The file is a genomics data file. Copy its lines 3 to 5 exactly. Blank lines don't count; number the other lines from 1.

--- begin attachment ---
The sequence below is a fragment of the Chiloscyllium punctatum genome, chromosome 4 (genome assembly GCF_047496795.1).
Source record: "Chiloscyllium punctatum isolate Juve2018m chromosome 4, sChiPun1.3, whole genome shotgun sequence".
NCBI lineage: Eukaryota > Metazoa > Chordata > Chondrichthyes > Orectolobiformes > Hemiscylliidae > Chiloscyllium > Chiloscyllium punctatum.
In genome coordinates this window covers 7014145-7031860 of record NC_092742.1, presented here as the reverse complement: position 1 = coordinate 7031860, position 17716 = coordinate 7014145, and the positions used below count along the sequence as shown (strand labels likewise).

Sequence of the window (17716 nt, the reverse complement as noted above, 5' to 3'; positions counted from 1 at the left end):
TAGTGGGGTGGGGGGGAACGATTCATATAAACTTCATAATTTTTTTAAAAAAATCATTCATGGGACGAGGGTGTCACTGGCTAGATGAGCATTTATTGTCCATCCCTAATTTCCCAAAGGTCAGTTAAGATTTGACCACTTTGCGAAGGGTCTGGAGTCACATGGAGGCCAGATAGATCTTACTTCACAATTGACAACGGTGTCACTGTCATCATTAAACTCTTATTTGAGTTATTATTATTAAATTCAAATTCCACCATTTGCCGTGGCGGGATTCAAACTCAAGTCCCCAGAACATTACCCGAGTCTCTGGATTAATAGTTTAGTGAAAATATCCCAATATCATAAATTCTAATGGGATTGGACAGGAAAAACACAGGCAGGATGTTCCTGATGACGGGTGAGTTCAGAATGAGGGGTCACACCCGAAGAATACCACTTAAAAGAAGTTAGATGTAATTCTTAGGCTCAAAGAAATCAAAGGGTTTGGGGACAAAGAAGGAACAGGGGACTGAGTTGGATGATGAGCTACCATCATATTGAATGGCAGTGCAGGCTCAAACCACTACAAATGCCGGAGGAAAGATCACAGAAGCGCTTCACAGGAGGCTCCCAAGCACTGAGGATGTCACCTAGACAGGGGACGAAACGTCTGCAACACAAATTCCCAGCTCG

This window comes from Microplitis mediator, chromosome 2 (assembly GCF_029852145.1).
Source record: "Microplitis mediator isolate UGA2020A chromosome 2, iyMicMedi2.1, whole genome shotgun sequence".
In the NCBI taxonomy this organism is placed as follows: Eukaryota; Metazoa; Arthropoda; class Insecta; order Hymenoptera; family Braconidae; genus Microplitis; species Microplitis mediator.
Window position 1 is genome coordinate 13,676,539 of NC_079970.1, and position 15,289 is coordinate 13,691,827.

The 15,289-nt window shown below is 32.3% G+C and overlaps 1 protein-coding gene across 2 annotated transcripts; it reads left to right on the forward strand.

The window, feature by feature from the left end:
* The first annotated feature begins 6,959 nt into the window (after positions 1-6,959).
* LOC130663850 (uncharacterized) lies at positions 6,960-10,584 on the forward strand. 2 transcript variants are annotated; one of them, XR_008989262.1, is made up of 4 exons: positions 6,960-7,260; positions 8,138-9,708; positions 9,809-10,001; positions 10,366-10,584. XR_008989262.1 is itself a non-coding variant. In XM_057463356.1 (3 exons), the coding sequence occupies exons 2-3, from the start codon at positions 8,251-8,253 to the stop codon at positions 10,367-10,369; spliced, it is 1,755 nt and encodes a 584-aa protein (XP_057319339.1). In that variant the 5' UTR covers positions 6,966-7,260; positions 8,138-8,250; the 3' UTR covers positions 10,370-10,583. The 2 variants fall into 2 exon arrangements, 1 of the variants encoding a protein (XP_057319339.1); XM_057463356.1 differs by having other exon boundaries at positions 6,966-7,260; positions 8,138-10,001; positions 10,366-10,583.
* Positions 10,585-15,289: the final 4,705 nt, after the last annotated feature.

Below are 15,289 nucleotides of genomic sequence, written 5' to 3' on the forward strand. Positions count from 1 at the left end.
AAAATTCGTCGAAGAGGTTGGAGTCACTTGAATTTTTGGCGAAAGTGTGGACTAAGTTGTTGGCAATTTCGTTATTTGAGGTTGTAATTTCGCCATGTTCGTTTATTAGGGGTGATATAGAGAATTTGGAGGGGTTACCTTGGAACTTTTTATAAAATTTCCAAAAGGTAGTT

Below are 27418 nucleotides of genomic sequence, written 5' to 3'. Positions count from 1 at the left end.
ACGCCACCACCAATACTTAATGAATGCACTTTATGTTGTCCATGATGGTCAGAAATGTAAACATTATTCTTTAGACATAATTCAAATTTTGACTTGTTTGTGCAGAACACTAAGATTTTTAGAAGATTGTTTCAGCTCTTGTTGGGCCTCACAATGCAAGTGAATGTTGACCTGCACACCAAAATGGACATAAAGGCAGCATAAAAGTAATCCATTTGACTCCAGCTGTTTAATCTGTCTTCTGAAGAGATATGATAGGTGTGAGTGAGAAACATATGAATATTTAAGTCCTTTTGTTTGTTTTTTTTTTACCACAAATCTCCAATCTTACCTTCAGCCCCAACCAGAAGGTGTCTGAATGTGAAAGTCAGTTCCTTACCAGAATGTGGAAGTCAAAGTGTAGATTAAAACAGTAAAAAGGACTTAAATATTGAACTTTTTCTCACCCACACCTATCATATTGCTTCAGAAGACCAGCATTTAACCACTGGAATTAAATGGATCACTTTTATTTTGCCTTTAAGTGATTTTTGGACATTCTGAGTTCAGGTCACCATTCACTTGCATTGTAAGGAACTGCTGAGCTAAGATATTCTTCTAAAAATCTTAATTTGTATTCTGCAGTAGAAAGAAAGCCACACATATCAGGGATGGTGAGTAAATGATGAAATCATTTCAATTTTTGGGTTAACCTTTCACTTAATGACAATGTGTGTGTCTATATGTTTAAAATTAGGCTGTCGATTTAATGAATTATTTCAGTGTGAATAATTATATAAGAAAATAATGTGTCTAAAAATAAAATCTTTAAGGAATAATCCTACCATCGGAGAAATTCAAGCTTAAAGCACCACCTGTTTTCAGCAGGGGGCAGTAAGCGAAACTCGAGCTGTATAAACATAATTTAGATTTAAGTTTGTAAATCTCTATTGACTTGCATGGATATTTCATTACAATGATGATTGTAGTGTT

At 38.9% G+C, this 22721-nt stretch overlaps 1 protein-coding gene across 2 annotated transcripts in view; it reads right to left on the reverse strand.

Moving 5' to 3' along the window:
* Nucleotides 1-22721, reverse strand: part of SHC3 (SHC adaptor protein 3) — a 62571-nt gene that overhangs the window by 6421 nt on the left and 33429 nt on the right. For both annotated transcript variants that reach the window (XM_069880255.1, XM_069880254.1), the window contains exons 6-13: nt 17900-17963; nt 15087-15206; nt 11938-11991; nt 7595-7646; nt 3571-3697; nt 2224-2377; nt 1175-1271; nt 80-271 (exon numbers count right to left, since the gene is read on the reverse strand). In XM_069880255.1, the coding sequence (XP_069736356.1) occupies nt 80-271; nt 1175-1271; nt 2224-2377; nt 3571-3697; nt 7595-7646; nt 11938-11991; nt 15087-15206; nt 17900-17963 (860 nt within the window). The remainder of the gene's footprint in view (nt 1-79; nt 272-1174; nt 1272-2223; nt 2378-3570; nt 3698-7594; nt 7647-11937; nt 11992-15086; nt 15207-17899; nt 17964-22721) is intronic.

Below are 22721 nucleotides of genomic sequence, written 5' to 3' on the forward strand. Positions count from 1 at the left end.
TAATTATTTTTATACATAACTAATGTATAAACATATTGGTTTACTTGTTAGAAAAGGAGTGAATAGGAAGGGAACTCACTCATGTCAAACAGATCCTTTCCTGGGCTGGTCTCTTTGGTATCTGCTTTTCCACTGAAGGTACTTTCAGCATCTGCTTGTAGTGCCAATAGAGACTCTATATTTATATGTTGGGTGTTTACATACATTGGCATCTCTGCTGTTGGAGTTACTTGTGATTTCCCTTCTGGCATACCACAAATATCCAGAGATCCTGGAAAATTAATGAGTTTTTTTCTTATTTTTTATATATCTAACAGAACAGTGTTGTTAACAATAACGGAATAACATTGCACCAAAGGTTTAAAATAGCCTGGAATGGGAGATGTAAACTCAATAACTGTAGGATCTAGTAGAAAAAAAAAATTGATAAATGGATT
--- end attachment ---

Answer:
NCBI lineage: Eukaryota > Metazoa > Chordata > Chondrichthyes > Orectolobiformes > Hemiscylliidae > Chiloscyllium > Chiloscyllium punctatum.
In genome coordinates this window covers 7014145-7031860 of record NC_092742.1, presented here as the reverse complement: position 1 = coordinate 7031860, position 17716 = coordinate 7014145, and the positions used below count along the sequence as shown (strand labels likewise).

Sequence of the window (17716 nt, the reverse complement as noted above, 5' to 3'; positions counted from 1 at the left end):